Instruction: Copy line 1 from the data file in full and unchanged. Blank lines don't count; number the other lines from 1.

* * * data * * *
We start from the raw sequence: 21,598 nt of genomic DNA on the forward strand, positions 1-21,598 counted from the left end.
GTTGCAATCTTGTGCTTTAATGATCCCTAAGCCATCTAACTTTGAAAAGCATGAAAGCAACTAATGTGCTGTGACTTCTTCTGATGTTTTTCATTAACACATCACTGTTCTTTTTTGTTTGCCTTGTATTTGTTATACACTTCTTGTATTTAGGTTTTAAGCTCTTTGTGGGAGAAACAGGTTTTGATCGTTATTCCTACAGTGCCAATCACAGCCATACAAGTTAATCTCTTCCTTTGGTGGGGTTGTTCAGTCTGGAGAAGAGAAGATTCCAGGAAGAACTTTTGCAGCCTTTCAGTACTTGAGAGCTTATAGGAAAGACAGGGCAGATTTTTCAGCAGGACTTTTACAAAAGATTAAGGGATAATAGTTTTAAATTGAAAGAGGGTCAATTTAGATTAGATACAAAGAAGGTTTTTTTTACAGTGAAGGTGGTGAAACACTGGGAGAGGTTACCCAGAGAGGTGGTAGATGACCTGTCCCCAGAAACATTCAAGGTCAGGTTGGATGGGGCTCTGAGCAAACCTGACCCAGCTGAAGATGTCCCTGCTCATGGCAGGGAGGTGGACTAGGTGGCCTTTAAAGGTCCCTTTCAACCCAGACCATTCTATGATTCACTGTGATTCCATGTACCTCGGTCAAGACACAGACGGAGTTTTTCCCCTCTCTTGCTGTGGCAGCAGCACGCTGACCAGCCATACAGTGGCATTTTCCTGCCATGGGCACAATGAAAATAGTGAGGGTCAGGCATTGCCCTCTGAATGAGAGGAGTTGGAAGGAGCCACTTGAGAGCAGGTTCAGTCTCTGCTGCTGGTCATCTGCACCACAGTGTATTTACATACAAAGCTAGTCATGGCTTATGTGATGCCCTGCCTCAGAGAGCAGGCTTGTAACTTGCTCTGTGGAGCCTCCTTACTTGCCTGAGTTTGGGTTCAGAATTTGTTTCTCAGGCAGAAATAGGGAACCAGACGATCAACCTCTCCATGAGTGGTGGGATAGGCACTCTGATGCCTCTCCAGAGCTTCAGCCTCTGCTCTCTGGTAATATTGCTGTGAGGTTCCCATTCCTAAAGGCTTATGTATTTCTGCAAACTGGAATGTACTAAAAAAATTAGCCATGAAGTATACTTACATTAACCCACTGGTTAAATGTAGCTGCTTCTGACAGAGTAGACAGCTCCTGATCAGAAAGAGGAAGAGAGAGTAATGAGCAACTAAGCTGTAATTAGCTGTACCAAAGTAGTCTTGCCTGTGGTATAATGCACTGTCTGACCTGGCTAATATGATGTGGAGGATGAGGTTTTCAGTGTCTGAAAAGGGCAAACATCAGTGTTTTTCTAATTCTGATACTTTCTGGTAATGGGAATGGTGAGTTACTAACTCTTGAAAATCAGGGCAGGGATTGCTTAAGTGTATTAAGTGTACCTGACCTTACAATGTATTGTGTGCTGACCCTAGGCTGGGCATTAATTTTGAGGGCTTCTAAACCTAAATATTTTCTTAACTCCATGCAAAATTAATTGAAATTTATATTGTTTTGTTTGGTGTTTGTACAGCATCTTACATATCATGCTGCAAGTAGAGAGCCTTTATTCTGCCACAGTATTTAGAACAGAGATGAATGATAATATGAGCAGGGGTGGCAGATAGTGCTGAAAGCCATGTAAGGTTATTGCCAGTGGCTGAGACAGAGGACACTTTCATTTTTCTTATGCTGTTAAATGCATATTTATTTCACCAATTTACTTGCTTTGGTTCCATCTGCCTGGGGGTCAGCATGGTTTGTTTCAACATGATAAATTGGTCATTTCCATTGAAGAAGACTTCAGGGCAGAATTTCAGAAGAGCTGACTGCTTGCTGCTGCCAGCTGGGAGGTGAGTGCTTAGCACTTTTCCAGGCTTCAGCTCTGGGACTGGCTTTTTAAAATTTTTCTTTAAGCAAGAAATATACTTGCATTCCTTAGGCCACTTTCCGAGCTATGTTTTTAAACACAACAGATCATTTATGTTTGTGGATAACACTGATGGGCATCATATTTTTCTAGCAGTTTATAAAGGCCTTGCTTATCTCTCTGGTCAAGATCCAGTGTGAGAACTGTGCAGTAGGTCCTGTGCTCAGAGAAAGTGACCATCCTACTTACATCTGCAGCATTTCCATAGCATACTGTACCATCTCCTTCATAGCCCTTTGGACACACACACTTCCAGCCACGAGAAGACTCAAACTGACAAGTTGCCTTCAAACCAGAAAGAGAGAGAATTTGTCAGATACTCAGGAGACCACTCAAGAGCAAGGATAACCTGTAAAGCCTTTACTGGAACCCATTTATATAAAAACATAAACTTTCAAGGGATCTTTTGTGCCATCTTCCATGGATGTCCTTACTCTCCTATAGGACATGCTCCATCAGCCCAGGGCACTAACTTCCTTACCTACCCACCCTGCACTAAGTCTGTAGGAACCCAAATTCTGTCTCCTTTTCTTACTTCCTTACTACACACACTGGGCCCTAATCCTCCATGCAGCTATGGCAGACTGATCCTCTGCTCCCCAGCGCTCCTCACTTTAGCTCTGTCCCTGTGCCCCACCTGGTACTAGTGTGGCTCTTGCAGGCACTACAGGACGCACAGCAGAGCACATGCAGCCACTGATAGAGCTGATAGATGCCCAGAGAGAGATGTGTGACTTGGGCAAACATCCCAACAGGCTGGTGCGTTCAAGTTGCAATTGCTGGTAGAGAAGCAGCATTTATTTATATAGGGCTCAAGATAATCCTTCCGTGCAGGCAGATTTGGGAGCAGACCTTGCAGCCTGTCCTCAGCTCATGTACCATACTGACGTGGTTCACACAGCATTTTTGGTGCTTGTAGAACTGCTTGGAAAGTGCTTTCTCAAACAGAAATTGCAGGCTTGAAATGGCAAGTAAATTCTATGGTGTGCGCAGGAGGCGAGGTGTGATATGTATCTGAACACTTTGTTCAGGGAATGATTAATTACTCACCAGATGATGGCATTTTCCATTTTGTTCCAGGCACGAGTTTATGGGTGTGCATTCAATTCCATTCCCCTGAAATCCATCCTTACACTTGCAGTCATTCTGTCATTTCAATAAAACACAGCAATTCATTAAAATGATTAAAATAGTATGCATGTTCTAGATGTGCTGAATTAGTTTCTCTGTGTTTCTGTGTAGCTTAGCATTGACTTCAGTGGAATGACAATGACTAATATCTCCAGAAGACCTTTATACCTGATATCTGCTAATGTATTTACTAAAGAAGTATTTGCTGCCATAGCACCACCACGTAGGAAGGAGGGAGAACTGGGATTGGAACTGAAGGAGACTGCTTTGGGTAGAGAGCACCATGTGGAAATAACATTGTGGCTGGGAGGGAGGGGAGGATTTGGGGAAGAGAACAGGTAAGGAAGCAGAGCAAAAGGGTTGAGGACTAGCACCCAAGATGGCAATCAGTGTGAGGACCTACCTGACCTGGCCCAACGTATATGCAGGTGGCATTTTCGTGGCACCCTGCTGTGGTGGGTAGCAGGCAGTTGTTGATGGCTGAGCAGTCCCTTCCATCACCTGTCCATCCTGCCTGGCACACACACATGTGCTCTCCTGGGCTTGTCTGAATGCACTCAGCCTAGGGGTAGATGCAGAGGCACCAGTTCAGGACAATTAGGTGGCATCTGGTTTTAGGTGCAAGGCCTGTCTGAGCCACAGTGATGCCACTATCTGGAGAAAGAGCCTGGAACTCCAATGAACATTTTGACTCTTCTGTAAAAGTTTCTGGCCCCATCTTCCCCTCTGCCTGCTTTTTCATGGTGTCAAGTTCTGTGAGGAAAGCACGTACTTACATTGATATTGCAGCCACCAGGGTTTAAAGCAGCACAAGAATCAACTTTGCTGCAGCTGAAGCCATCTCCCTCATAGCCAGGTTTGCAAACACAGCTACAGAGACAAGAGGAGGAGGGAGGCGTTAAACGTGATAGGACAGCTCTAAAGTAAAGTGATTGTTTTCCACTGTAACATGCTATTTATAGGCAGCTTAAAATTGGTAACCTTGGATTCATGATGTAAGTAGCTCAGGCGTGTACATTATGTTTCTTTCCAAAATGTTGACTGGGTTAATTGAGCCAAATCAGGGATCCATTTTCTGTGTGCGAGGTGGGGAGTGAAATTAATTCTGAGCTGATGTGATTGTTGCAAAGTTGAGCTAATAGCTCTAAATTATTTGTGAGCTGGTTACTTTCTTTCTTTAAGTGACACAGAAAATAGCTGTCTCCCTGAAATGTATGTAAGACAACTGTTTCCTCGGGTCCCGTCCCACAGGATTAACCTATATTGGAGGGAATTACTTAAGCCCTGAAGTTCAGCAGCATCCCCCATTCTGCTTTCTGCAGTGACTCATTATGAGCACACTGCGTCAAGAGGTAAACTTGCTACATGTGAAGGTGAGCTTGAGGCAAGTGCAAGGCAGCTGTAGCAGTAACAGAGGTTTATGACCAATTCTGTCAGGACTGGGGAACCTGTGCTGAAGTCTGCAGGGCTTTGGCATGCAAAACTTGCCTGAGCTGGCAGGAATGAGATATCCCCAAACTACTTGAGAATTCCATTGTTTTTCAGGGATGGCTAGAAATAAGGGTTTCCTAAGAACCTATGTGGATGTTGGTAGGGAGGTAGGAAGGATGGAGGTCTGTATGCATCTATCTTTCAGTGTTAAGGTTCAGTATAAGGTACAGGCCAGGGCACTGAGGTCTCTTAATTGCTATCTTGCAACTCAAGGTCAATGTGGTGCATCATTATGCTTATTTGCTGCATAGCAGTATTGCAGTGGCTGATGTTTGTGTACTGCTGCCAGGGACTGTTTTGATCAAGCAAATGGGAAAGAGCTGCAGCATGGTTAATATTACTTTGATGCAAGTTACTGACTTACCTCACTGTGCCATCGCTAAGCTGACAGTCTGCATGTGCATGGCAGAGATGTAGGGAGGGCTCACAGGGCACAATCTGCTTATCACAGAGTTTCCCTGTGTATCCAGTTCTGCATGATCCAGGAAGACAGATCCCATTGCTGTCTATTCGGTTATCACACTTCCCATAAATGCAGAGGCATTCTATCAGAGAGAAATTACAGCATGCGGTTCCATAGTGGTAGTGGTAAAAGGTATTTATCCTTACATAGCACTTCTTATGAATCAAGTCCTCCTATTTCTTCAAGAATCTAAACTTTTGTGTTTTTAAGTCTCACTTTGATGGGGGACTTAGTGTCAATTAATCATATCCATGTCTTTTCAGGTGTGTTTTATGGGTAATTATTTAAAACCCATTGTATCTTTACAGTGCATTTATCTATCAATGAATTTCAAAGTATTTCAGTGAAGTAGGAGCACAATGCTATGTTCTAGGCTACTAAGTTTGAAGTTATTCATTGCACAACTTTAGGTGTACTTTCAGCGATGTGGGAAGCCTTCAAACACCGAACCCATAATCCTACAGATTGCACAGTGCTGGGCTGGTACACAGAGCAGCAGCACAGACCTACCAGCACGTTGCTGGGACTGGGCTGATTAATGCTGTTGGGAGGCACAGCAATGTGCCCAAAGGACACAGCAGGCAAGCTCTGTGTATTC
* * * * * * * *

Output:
We start from the raw sequence: 21,598 nt of genomic DNA on the forward strand, positions 1-21,598 counted from the left end.